Accessibility to film and television for visually impaired audiences has been traditionally provided through a method called Audio Description (AD). AD is a third person commentary which is added to a film and television production to describe the visual layer.
However, the addition of a sound element external to the sound design of a production often results in overlaps with key elements of the soundtrack, such as music and sound effects.
What if we could integrate accessibility to a creative production by harnessing the power of sound design?
The Enhanced Audio Description (EAD) methods are an alternative to Audio Description, in which a combination of sound effects, audio spatialisation and first-person narration is used to create accessible experiences.
Join Mariana López and Gavin Kearney to discover the core principles of the EAD methods and to experience cutting-edge examples of EAD.
Image credit: © University of York
About the speakers
Dr Mariana López is a Senior Lecturer in Sound Production and Post Production at the Department of Theatre, Film, Television and Interactive Media at University of York, where she has been working since 2016. She has a background in music, sound design and acoustics. Mariana is the Principal Investigator for the Arts and Humanities Research Council (AHRC) funded project ‘Enhancing Audio Description II: Implementing accessible, personalised and inclusive film and television experiences for visually impaired audiences’. She was also the Principal Investigator for Enhancing Audio Description, also funded by the AHRC (2016-2018), and the British Academy funded project ‘The Soundscapes of the York Mystery Plays’. She has also supervised Marie Skłodowska-Curie Fellowships throughout the years, with topics including gaming and education, acoustical heritage studies, and natural acoustics. Mariana is also active in the field of sound design, having worked on a number of creative experiences.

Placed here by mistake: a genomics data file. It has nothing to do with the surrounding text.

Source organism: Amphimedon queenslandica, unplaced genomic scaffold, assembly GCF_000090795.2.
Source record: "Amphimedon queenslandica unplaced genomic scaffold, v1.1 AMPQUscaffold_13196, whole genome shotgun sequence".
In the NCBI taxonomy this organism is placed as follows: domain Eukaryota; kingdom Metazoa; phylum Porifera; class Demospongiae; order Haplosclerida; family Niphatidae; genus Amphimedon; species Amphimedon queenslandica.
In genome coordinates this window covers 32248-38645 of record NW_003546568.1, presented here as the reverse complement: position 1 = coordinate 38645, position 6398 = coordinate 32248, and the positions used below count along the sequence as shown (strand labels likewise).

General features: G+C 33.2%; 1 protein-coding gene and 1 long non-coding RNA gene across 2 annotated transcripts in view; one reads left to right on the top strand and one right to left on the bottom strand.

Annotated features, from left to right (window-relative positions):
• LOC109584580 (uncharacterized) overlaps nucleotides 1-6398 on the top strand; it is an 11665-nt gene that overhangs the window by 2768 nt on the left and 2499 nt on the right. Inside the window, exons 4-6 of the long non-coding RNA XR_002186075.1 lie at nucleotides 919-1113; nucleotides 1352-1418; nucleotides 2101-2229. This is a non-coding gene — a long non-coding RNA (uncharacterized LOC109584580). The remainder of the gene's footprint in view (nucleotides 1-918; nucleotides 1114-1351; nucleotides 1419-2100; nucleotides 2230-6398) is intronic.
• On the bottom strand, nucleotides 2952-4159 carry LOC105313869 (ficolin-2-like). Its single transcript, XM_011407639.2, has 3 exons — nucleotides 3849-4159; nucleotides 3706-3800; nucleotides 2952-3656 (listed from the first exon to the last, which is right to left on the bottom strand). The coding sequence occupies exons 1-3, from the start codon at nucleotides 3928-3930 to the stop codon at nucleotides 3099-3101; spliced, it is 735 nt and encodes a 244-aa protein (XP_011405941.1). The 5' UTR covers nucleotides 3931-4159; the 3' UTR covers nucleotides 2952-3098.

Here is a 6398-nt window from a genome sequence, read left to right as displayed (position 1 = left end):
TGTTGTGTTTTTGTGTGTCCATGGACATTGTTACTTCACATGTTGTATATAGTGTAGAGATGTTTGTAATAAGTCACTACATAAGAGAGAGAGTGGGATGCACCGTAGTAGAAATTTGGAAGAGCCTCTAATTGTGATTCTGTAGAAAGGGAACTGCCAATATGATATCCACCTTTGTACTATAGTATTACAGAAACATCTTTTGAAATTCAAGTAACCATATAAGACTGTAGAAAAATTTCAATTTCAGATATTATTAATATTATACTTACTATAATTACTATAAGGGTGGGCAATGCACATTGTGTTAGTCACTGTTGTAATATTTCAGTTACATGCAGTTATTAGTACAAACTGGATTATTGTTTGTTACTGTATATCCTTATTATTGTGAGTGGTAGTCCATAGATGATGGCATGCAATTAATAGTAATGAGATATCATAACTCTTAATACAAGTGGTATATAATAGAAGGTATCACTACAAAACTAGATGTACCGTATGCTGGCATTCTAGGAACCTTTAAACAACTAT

Dr Gavin Kearney graduated from Dublin Institute of Technology in 2002 with an honours degree in Electronic Engineering and has since obtained both MSc and PhD degrees in Audio Signal Processing from Trinity College Dublin. During this time he worked (and continues to work) in the audio industry as sound engineer and producer. After his PhD, he spent time as a postdoctoral research fellow in game audio on the Science Foundation Ireland ‘Metropolis’ project, whilst lecturing on the Interactive Digital Systems and Music and Media Technology courses at Trinity College. He first joined the University of York as a Lecturer in Sound Design at the Department of Theatre, Film and Television in January 2011 and has since been appointed as Associate Professor in Audio and Music Technology at the Department of Electronics. He has over 100 publications and patents relating to immersive sound to his name, many in collaboration with industry partners such as Abbey Road Studios, BBC, Google, Huawei and Mercedes-Benz Grand Prix.